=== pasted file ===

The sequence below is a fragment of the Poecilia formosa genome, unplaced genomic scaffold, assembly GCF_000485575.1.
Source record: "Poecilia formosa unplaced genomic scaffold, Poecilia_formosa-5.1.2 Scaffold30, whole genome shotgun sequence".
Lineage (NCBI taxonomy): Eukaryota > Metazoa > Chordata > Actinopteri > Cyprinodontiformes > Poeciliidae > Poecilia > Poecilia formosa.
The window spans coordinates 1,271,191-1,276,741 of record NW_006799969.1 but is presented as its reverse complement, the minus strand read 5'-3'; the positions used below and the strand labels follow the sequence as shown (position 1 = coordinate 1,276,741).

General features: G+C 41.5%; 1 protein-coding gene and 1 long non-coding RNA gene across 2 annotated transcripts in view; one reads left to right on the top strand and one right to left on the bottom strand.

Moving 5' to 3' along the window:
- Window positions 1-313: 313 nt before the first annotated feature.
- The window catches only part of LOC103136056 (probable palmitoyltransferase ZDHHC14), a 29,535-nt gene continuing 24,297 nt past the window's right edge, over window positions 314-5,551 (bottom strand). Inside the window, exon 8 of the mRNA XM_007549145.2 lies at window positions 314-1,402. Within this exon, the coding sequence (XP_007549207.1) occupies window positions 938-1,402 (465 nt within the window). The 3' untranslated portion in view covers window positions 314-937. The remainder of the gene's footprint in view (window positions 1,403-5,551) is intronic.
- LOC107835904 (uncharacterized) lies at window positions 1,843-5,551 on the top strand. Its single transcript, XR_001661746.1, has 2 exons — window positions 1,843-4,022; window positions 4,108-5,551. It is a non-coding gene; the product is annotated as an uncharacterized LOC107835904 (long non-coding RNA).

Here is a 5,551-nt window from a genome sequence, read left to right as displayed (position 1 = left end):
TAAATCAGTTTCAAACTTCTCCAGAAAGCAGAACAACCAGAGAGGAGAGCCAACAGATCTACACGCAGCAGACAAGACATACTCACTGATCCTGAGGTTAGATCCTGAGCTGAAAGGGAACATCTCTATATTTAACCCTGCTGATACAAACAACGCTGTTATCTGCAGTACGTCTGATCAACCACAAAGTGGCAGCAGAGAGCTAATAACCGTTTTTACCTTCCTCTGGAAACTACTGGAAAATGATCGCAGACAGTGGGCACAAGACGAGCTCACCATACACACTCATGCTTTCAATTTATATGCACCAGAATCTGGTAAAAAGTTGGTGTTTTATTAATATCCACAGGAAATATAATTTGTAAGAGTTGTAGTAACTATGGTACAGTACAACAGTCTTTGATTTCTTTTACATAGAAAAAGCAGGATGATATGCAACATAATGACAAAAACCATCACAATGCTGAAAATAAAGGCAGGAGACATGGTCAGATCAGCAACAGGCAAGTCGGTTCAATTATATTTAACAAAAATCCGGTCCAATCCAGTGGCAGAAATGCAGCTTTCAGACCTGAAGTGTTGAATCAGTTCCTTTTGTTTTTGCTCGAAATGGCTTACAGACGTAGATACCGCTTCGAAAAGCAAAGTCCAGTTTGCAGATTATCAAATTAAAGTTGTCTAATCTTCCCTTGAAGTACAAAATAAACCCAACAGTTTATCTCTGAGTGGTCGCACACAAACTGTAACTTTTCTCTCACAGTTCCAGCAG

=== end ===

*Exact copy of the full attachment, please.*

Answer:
The sequence below is a fragment of the Poecilia formosa genome, unplaced genomic scaffold, assembly GCF_000485575.1.
Source record: "Poecilia formosa unplaced genomic scaffold, Poecilia_formosa-5.1.2 Scaffold30, whole genome shotgun sequence".
Lineage (NCBI taxonomy): Eukaryota > Metazoa > Chordata > Actinopteri > Cyprinodontiformes > Poeciliidae > Poecilia > Poecilia formosa.
The window spans coordinates 1,271,191-1,276,741 of record NW_006799969.1 but is presented as its reverse complement, the minus strand read 5'-3'; the positions used below and the strand labels follow the sequence as shown (position 1 = coordinate 1,276,741).

General features: G+C 41.5%; 1 protein-coding gene and 1 long non-coding RNA gene across 2 annotated transcripts in view; one reads left to right on the top strand and one right to left on the bottom strand.

Moving 5' to 3' along the window:
- Window positions 1-313: 313 nt before the first annotated feature.
- The window catches only part of LOC103136056 (probable palmitoyltransferase ZDHHC14), a 29,535-nt gene continuing 24,297 nt past the window's right edge, over window positions 314-5,551 (bottom strand). Inside the window, exon 8 of the mRNA XM_007549145.2 lies at window positions 314-1,402. Within this exon, the coding sequence (XP_007549207.1) occupies window positions 938-1,402 (465 nt within the window). The 3' untranslated portion in view covers window positions 314-937. The remainder of the gene's footprint in view (window positions 1,403-5,551) is intronic.
- LOC107835904 (uncharacterized) lies at window positions 1,843-5,551 on the top strand. Its single transcript, XR_001661746.1, has 2 exons — window positions 1,843-4,022; window positions 4,108-5,551. It is a non-coding gene; the product is annotated as an uncharacterized LOC107835904 (long non-coding RNA).

Here is a 5,551-nt window from a genome sequence, read left to right as displayed (position 1 = left end):
TAAATCAGTTTCAAACTTCTCCAGAAAGCAGAACAACCAGAGAGGAGAGCCAACAGATCTACACGCAGCAGACAAGACATACTCACTGATCCTGAGGTTAGATCCTGAGCTGAAAGGGAACATCTCTATATTTAACCCTGCTGATACAAACAACGCTGTTATCTGCAGTACGTCTGATCAACCACAAAGTGGCAGCAGAGAGCTAATAACCGTTTTTACCTTCCTCTGGAAACTACTGGAAAATGATCGCAGACAGTGGGCACAAGACGAGCTCACCATACACACTCATGCTTTCAATTTATATGCACCAGAATCTGGTAAAAAGTTGGTGTTTTATTAATATCCACAGGAAATATAATTTGTAAGAGTTGTAGTAACTATGGTACAGTACAACAGTCTTTGATTTCTTTTACATAGAAAAAGCAGGATGATATGCAACATAATGACAAAAACCATCACAATGCTGAAAATAAAGGCAGGAGACATGGTCAGATCAGCAACAGGCAAGTCGGTTCAATTATATTTAACAAAAATCCGGTCCAATCCAGTGGCAGAAATGCAGCTTTCAGACCTGAAGTGTTGAATCAGTTCCTTTTGTTTTTGCTCGAAATGGCTTACAGACGTAGATACCGCTTCGAAAAGCAAAGTCCAGTTTGCAGATTATCAAATTAAAGTTGTCTAATCTTCCCTTGAAGTACAAAATAAACCCAACAGTTTATCTCTGAGTGGTCGCACACAAACTGTAACTTTTCTCTCACAGTTCCAGCAG